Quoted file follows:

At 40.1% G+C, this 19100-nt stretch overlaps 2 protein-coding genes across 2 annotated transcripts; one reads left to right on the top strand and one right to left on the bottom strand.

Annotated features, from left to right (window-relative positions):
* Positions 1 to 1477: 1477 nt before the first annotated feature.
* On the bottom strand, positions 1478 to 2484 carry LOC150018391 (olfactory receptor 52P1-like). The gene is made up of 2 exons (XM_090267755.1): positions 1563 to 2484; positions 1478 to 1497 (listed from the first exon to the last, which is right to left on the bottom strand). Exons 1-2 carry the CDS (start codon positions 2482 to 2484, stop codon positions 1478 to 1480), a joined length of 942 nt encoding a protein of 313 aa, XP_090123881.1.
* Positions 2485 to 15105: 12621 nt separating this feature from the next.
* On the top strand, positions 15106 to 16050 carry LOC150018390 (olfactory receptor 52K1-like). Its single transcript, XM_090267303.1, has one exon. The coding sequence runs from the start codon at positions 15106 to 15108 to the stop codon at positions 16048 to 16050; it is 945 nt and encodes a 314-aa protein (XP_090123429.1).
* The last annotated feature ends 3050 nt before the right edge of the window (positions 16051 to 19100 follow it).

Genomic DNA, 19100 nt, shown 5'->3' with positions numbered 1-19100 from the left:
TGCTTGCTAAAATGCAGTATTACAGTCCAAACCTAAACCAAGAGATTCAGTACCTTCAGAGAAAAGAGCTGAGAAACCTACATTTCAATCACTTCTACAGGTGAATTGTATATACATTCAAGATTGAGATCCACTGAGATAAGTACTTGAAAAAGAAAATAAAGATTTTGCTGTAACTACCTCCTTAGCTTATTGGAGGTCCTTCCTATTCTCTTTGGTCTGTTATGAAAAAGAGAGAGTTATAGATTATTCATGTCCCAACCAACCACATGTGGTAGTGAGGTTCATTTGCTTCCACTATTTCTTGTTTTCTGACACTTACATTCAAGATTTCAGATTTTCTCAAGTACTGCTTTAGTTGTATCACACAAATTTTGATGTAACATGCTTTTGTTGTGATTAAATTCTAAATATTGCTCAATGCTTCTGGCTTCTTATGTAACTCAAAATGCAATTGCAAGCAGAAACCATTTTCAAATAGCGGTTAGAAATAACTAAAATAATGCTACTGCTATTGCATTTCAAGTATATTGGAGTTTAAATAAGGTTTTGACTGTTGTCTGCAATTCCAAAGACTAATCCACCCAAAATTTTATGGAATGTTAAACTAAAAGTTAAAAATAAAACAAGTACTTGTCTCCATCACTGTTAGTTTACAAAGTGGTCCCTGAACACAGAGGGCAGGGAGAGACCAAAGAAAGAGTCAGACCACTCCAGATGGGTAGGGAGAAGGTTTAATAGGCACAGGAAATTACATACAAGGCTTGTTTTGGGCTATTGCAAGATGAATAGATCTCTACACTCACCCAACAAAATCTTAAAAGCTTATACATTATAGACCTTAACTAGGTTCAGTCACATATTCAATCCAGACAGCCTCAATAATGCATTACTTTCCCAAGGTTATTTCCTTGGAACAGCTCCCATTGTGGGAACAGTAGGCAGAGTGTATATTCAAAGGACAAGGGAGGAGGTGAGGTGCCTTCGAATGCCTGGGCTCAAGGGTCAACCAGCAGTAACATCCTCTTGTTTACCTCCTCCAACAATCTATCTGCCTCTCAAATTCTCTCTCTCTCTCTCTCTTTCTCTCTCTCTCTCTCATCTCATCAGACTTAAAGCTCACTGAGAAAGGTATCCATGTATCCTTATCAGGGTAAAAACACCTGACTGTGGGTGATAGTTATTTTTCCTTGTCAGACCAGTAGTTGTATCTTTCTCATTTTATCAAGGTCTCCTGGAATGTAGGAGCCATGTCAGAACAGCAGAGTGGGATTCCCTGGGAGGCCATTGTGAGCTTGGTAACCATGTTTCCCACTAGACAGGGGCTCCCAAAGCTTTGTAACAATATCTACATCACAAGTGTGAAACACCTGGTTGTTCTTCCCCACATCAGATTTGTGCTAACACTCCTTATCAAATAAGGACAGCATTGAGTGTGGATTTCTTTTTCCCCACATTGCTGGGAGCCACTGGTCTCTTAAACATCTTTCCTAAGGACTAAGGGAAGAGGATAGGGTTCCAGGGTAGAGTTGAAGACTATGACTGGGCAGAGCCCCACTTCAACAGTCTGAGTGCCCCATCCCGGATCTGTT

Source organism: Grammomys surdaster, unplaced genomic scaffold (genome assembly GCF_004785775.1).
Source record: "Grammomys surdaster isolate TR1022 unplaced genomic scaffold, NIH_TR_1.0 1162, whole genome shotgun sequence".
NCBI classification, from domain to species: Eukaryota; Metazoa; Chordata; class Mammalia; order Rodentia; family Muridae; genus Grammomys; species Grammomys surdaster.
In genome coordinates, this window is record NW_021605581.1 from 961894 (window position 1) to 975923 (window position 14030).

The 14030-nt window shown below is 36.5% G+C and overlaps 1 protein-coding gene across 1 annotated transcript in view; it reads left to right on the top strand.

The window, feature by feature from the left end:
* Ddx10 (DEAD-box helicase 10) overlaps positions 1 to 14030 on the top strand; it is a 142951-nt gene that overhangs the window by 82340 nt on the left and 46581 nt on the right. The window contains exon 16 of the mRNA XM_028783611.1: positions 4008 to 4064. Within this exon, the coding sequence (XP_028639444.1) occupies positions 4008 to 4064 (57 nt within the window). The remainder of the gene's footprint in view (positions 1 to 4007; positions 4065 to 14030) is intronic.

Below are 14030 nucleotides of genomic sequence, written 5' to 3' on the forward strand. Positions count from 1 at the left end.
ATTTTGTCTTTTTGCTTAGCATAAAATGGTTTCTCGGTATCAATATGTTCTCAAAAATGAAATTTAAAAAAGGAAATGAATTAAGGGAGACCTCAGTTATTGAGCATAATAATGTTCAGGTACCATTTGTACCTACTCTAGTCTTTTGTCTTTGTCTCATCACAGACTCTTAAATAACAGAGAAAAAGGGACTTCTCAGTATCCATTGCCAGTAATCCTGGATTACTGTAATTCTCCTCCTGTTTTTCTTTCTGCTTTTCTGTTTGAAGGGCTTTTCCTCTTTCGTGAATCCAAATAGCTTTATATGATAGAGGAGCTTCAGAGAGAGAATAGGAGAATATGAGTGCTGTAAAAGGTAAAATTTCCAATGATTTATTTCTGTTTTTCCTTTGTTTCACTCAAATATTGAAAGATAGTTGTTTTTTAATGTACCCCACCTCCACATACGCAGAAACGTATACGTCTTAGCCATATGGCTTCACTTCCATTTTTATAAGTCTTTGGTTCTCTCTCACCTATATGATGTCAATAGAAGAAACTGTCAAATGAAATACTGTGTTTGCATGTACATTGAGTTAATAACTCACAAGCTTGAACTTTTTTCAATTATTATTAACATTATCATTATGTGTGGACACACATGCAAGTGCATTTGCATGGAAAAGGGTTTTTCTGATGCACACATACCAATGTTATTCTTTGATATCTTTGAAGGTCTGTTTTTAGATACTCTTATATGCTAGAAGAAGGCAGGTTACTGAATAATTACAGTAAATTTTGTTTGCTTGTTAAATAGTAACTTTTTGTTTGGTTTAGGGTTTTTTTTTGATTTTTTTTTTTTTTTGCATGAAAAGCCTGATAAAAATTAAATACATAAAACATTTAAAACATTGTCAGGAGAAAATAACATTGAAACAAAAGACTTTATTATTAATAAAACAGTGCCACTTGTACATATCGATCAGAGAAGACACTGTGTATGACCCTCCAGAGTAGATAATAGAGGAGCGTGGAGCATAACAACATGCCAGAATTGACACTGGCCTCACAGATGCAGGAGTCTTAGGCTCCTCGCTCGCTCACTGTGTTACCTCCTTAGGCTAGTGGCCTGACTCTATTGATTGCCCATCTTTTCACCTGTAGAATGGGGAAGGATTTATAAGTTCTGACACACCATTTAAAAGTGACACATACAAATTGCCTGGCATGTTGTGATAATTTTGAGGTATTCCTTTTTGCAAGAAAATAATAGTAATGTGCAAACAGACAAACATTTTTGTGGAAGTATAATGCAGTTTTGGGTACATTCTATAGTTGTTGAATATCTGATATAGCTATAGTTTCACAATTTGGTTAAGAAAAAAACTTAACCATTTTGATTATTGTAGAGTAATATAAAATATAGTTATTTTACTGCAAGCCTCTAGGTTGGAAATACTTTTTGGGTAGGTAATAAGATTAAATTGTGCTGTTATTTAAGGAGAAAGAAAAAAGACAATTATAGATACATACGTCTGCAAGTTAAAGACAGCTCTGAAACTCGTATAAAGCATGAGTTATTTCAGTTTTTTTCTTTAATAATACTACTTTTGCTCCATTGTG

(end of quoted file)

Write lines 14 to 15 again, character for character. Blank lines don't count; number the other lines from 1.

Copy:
The 14030-nt window shown below is 36.5% G+C and overlaps 1 protein-coding gene across 1 annotated transcript in view; it reads left to right on the top strand.

The window, feature by feature from the left end: